JOIN A UNIQUE EXPERIMENT: How can we save democracy in a post-COVID 19 world?
What will democracy look like in a post COVID-19 world?
You can have your say through a new international crowdsourced project calling for ideas on how to strengthen democratic practice and identify pathways to reform. The end product of this project will be a book commissioned by Palgrave Macmillan.
Have your say
Every three weeks we’ll post a draft chapter of the book and request comments on it via this open Facebook group. If you’re not on Facebook but would still like to participate, you can view each chapter here and email your comments through to Mark.Evans@canberra.edu.au.The chapters:
- Book structure
- Chapter 1 | Chapter 1 rejoinder
- Chapter 2 | Notes for Chapter 2
- Chapter 4, 5 and 6
At the end of last year we started writing a book entitled Ten Ways to Save Democracy commissioned by Palgrave Macmillan. We were writing in the context of the lowest level recording of public trust and satisfaction with Australia’s democratic arrangements set against a global democratic malaise, the rise of debased semi-democracies and the Brexit debacle in the United Kingdom. Democracy was under attack on a global scale and there was an urgent need for a book that provided an understanding of the dynamics underpinning the pre-pandemic crisis and mapped out potential pathways to renewal. Then COVID-19 hit.
Unsurprisingly COVID-19 has compelled us to rethink how we approach the book. The intrinsic value of democracy has not diminished but how it is practiced is transforming in a range of different ways as we write. The emergence of the virtual Parliament in the UK and the National Cabinet in Australia are just two institutional examples in this regard. We have also witnessed a renaissance in public faith in science and evidence informed policy-making. Even the media has enjoyed renewed confidence in its reporting, particularly public broadcasters.
Most significantly, after a decade of disappointment with digital democratic innovation, governments and citizens around the world are beginning to embrace opportunities for digital participation. More and more citizens appear to be up for digital citizenship than ever before. And, governments are increasingly recognising the need to institutionalise citizen voice in pandemic recovery processes. Select Committees in the UK Parliament, for example, have used online “evidence checks” to scrutinise the basis for policy. The evidence checks operate for one-month and use targeted outreach and social media strategies to invite comments from knowledgeable stakeholders and members of the public about the rigour of evidence underpinning new policy proposals.
In Taiwan, a participatory governance process called vTaiwan has been initiated by civic rights activists in collaboration with government ministers with the aim of building consensus on legislative proposals related to the digital economy before they are introduced. vTaiwan combines large-scale online participation with smaller digital gatherings.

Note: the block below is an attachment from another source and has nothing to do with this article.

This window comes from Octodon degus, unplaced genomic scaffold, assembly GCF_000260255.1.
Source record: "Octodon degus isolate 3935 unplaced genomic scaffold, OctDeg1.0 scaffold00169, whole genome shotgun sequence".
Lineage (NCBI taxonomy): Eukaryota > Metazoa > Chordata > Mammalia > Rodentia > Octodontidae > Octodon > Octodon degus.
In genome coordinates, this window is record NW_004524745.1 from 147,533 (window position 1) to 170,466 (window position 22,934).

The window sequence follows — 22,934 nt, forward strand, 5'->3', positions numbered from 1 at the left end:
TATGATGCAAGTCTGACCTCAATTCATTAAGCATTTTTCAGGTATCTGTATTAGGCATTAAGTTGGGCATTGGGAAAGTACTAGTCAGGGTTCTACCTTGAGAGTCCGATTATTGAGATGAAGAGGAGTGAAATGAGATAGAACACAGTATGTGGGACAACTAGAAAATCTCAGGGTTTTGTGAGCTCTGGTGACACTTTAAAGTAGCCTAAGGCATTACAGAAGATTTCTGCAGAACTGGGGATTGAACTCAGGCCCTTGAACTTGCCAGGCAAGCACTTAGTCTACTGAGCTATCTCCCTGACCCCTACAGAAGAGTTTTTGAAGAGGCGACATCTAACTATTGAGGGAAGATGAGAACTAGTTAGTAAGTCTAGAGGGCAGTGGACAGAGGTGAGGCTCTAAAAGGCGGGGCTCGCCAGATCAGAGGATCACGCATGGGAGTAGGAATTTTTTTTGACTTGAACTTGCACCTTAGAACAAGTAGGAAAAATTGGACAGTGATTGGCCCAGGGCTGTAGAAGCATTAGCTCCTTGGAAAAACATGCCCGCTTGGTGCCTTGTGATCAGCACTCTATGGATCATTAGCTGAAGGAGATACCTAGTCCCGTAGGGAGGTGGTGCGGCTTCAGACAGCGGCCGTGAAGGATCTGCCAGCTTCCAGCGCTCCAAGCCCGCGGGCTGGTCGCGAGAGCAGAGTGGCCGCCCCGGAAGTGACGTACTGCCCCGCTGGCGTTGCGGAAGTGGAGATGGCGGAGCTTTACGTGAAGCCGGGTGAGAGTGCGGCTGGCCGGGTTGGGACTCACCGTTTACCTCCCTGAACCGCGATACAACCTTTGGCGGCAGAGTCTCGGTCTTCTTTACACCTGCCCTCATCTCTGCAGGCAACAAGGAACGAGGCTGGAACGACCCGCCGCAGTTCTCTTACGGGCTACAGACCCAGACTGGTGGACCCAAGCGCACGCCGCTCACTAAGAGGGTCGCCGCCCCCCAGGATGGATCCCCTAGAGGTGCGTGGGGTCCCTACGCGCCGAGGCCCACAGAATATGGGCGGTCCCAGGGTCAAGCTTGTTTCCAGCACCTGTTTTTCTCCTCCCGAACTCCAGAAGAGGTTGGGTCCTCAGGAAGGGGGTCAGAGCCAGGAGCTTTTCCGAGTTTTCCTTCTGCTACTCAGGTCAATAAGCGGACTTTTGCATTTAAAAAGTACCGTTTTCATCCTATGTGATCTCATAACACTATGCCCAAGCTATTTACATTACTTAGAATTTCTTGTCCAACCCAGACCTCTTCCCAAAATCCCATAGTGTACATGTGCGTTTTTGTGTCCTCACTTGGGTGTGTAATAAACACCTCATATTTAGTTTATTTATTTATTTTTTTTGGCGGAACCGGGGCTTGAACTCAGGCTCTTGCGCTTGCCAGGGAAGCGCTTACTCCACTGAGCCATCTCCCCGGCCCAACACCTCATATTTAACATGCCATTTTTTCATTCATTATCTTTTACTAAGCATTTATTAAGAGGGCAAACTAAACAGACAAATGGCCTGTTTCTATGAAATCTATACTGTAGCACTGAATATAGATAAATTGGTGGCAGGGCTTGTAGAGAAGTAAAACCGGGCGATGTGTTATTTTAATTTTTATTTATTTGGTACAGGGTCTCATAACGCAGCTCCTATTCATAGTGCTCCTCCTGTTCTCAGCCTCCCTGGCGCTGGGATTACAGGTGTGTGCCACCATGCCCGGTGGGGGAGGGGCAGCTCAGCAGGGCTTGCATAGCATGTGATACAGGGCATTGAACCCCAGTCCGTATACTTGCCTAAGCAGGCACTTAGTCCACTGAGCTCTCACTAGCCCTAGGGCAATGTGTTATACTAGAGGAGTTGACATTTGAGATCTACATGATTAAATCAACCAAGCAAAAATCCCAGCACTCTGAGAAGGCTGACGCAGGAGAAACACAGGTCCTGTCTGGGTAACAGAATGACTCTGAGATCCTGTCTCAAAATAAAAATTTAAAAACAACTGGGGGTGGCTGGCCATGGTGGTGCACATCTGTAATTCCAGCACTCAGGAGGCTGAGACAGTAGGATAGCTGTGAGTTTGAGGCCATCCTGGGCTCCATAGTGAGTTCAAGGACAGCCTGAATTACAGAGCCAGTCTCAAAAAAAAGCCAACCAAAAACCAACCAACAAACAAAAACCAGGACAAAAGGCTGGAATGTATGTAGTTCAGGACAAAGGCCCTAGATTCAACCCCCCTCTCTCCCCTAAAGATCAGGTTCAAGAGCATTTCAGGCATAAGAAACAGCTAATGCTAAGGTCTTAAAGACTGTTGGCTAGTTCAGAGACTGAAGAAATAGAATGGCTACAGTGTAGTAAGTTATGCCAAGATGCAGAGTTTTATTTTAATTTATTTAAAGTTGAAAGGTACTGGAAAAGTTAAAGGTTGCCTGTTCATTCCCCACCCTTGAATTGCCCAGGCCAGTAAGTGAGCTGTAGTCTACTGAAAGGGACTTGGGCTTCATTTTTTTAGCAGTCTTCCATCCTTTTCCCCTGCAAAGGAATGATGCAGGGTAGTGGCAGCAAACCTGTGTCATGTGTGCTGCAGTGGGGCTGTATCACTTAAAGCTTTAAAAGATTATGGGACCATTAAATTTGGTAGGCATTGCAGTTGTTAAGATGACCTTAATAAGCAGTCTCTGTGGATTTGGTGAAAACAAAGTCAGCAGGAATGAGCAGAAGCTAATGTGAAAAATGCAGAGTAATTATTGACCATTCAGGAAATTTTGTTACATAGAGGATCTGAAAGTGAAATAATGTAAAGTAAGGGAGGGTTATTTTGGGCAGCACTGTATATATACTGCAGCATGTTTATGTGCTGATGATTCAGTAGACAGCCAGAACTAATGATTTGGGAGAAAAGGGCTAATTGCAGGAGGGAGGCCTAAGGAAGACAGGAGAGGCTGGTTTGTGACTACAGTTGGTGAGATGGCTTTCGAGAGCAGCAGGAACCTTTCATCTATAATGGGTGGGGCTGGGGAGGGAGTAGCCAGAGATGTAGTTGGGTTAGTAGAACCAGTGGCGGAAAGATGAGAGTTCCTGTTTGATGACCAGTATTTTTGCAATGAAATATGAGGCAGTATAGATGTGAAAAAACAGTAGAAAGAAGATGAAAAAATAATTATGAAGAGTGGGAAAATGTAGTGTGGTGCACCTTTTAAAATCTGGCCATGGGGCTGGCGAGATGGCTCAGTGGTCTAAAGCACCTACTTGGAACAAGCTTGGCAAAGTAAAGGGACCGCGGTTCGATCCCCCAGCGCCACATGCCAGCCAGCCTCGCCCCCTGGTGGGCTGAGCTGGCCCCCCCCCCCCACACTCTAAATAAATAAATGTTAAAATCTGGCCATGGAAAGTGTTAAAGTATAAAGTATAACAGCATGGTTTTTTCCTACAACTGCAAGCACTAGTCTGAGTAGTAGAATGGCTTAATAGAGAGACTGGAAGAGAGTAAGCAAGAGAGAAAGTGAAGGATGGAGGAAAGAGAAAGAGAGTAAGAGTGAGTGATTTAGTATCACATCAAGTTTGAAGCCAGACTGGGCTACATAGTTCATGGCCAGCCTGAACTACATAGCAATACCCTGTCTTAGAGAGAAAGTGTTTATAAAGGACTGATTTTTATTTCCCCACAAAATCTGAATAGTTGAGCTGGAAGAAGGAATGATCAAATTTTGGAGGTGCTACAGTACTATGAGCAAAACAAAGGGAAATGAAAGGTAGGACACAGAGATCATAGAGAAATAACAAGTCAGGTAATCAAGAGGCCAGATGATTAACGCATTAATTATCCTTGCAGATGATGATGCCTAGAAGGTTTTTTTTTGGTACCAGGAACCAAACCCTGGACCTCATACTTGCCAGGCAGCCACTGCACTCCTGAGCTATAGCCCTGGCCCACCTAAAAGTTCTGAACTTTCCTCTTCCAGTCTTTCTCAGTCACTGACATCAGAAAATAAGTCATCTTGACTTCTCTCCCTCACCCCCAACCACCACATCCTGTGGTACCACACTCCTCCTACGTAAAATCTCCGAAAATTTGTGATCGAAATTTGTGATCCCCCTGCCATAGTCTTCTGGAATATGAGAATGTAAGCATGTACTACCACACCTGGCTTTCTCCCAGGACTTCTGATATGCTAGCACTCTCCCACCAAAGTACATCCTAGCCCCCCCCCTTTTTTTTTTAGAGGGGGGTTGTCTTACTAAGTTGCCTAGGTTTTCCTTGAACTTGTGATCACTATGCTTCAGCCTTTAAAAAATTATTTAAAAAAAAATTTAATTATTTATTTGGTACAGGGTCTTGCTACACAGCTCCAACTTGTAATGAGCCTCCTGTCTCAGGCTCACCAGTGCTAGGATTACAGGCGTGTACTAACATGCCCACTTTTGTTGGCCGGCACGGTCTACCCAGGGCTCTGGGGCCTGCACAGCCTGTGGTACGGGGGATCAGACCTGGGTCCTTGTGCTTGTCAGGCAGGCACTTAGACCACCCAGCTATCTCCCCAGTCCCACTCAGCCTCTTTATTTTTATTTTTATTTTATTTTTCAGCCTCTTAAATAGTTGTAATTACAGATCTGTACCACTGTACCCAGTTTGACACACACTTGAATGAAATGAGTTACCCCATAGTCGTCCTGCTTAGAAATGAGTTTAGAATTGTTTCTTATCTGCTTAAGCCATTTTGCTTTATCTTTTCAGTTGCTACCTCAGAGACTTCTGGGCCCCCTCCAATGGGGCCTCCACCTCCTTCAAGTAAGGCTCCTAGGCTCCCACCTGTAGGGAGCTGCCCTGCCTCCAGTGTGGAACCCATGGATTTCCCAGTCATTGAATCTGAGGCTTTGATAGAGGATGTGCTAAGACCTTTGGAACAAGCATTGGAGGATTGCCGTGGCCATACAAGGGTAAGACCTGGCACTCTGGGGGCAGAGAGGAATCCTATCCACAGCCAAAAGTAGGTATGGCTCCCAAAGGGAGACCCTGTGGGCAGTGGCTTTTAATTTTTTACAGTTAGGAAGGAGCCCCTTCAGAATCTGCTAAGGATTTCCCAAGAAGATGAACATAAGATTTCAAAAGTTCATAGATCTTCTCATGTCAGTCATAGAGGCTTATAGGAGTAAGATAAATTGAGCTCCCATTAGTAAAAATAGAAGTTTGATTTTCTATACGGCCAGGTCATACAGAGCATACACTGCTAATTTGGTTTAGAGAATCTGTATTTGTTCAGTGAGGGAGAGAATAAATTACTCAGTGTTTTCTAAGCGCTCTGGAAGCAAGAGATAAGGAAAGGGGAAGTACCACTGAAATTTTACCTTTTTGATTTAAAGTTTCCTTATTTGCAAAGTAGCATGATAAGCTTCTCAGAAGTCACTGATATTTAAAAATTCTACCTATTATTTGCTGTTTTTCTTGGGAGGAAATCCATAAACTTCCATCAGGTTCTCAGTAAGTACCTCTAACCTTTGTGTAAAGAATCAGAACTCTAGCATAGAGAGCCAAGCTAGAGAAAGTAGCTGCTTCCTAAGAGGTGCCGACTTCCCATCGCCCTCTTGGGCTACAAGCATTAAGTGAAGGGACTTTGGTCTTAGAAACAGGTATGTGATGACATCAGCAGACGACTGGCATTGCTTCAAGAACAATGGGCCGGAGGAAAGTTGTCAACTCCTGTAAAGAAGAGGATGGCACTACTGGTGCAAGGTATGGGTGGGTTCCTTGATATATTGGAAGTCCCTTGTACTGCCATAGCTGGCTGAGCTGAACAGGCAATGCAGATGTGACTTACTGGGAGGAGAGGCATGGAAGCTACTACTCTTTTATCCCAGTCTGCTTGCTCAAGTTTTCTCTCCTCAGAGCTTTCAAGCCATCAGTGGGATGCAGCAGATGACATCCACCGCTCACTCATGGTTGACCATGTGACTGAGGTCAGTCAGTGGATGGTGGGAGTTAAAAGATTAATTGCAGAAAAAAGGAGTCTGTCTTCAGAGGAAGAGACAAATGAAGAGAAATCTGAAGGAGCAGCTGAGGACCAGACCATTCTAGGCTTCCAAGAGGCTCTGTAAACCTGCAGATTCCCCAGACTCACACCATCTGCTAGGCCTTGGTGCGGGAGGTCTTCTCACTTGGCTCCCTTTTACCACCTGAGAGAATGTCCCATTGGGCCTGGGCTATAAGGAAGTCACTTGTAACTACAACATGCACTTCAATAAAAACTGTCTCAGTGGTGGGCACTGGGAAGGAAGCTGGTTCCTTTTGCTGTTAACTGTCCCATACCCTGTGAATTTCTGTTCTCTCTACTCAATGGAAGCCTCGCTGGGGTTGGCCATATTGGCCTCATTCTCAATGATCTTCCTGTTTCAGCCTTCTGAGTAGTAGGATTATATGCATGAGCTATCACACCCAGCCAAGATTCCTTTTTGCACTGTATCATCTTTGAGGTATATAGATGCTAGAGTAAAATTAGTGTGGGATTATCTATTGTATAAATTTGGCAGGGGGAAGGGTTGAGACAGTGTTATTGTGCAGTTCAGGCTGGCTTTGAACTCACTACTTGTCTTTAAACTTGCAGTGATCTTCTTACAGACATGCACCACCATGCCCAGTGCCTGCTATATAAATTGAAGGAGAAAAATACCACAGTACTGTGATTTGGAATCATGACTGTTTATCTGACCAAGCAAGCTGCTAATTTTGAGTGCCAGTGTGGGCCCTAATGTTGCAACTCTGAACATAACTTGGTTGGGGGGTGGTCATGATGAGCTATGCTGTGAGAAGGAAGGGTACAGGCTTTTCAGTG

There is also the need to address democratic deficits that have emerged during crisis management processes themselves such as the erosion of civil liberties due to the withdrawal of certain individual rights. This has included the right to vote caused by electoral disruptions in Ethiopia, as well as 15 US states. And Texas and Ohio governments have moved to delay non-essential medical procedures that include abortions impacting on women’s pro-choice reproductive rights.
We have also witnessed increased state surveillance through the use of smartphone location tracking, facial recognition and social media monitoring undermining freedoms of expression and association and exacerbating imbalances in military-security-civil relations.
In short, how we understand and practice democratic renewal has come into sharp focus over the past few months.
WE THEREFORE NEED YOUR HELP to ensure that we are focusing on appropriate conceptual issues, drawing on the right areas of reform in terms of strengthening democratic practice and identifying credible pathways to reform. For example, knowledge of any stellar international examples of democratic innovation during the pandemic that will be durable post-pandemic would be particularly welcome.
We propose the follow format for our deliberation.
Over the next six months we will post a draft chapter of the book every three weeks and request comments on each chapter via this open Facebook group. If you’re not on Facebook but would still like to participate, email your comments through to Mark.Evans@canberra.edu.au.
We will then synthesise the comments, post a rejoinder on the lessons that we will draw upon for subsequent redrafting of the chapter and publish the next draft chapter for comment.
We will also convene regular live chats and panel discussions around key sections of the book.
You can access the draft introduction to the book (PDF, 453KB).
And to give you a sense of what we are proposing the book looks like; see the structure of the book (PDF, 358KB).
Thank you for helping us with this unique experiment at this crucial time and for being a true champion of liberal democracy.
Professors Mark Evans, Director of Democracy 2025, and Gerry Stoker